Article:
WINTER HARBOR — Visiting Ellsworth’s Birdsacre-Stanwood Wildlife Sanctuary, one of the first things you might notice is the large barred owl perched in an enclosure’s corner, and how it follows your movement with its large, black eyes. As you move around the aviary, the owl’s head swivels too.
“That robotic way they turn their heads. It’s very mysterious, it seems like he knows what you’re thinking, but you don’t exactly know what he’s thinking,” said Birdsacre President Grayson Richmond.
Mostly nocturnal, owls can be elusive, and spotting one in the wild may require staying still outdoors one of these cold nights. On the Schoodic Peninsula, however, the Schoodic Institute is offering the opportunity to see some of these majestic birds of prey live and up close and learn about them from 11:30 a.m. to 2:30 p.m. on Thursday, Feb. 21.
The nonprofit organization, which provides science and educational programs in partnership with Acadia National Park and the National Park Service, will feature the Wiscasset-based Chewonki Foundation’s Traveling Natural History Program and its three live owls common to Maine.
At Schoodic Institute’s Brown Bag Lunch, Chewonki staff will have several live owls on hand. Those in attendance will learn about the various raptors’ calls and characteristics. They also will have an opportunity to sketch the birds.
Chewonki is an environmental education organization well known for its residential summer camps for boys and girls. The Travel Natural History Program is among its outreach initiatives. The organization also is home to four species of owls: a great horned owl, barred owl, eastern screech owl and northern saw-whet owl.
“The great horned owl is the largest owl we’d see year-round in Maine,” said Emma Balazs, Chewonki’s Program Coordinator. “They have the very typical silhouette with the raised ear tufts and the great big yellow eyes. They’re one of the largest predators in our forests.”
The barred owl, named for the brown and white pattern on its feathers, is somewhat unusual in that it is one of only four species with dark eyes in North America. Its nictitating membrane — think a translucent third eyelid — is pale blue. It has a distinct call, which is often described as sounding like “who cooks for you? Who cooks for you all?”
The eastern screech owl is either mostly gray or reddish brown and red. Relatively small, Balazs said that “they learn to camouflage based on their environment. We have a gray patterned one right now, and it looks exactly like tree bark. Sometimes, they’ll even close their eyes to blend in further.”
Chewonki’s smallest owl is the northern saw-whet, which stands only 6 inches tall. They’re a little more secretive quiet and often don’t move when threatened.
The owls that Chewonki and Birdsacre take in are non-releasable, meaning that due to injuries to their wings or senses; they no longer can hunt prey and survive in the wild. When healthy, their acute sense of hearing and vision make them a sight to behold.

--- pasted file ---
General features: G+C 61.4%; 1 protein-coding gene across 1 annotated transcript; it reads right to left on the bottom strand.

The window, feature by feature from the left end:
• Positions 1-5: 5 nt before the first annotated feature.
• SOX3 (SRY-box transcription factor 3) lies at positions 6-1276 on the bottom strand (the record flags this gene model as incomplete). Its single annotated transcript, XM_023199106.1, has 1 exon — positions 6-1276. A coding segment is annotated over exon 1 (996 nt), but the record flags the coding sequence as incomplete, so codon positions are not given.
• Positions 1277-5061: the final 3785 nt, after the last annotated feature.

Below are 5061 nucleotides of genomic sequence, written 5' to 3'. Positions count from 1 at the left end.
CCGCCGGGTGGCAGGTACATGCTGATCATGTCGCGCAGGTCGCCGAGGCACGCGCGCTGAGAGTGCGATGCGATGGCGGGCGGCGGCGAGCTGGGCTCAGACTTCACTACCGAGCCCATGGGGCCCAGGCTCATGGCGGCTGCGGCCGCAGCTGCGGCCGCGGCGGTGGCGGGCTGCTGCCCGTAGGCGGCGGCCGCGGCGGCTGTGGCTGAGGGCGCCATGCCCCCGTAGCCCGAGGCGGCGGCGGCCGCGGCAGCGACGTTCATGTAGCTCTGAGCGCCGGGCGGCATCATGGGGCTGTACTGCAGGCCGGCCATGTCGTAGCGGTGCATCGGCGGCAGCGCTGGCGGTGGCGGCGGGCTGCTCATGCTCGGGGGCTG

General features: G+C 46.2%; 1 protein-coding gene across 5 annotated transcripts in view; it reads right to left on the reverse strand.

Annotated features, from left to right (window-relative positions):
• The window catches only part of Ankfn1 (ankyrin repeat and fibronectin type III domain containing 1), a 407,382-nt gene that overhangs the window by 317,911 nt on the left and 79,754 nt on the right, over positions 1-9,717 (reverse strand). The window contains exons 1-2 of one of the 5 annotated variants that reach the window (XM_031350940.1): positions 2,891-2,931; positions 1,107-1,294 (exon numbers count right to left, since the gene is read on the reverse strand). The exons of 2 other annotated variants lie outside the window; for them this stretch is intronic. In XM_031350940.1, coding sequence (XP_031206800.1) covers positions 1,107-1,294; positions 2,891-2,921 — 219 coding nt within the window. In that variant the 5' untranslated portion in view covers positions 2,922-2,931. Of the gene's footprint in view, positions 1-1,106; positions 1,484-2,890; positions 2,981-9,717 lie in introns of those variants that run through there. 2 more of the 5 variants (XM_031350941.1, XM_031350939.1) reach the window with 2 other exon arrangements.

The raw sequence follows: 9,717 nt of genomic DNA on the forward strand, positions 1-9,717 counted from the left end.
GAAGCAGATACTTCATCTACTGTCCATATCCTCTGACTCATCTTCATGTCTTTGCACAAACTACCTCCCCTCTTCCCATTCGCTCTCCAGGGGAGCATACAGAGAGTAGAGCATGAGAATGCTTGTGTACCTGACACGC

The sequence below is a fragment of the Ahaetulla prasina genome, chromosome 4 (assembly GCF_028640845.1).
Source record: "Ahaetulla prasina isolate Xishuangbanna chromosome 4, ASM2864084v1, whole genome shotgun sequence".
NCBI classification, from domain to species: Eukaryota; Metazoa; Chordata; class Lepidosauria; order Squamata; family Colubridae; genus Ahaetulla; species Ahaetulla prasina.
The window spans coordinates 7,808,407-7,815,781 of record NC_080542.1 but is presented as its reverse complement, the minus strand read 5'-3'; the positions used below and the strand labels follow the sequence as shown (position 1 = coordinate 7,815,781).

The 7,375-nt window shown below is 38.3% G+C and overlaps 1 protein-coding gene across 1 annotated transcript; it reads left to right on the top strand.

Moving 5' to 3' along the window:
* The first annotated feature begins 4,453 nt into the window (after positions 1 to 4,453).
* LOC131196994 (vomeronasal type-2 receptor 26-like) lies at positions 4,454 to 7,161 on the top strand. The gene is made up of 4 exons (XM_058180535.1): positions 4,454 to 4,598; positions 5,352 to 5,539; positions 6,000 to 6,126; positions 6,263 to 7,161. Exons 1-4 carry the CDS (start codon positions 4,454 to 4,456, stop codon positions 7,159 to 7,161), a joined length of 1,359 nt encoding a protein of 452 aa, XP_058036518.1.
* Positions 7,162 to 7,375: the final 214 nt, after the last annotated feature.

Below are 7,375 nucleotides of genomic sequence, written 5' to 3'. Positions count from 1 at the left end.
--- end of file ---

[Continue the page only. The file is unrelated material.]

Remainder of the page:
“A great horned owl can almost hunt with its eyes closed. They can locate prey within two to three degrees of the sound source,” Richmond said. “When they look at something, it’s like a laser beam. But you notice they’re not moving their heads all the time. They use their peripheral vision while they remain stationary. Nothing ever really escapes them.”
If you’re looking for an owl in the wild, chances are you’re going to hear one well before you see one.
“Barred owls have a number of vocalizations. They can also be very curious and territorial. So it’s listening, trying to call them in,” Balazs said. “Sometimes you can come get them to come investigate and talk back to you. If you can hear them and you’re crafty enough, you can find them.”
Other species may be a little less curious, and are often roosting or otherwise trying to remain out of sight during the day, but they’re out there if you look closely.
“Great horned owls you almost never see outside of mating season, but really anywhere there is forested areas with water nearby,” Richmond said. “They also have the snowy owls that migrate down to the mountaintops in Maine in the winter.”
Sightings of those snow-white birds often draw people to Acadia National Park, where the raptors can be seen surveying the landscape atop Sargent and other peaks in the dead of winter.
Balazs notes people are fascinated by and seem much more forgiving of owls, which have been known to prey upon and harass pets, than say, coyotes.
“The theory I’ve developed personally is the wise old owl adage,” she said. “In many stories, the owl is the good guy, the wise sage or the teacher. So maybe we don’t think of them like the trickster. In a lot of indigenous cultures, an owl is the soul of someone who’s passed. So they can move through the world of the living and the dead, and are seen as knowing more than we know.”
Schoodic Institute’s “Owls of Maine” program will include an informal owl-sketching session at 11:30 a.m., the informational talk with slides from noon to 1 p.m., a 1-mile walk at 1 p.m. and owl-related stories and crafts for children from 1 to 2:30 p.m.
All the activities are free and don’t require registration. People must bring their own lunch. For more info, call 288-1310 or visit schoodicinstitute.org.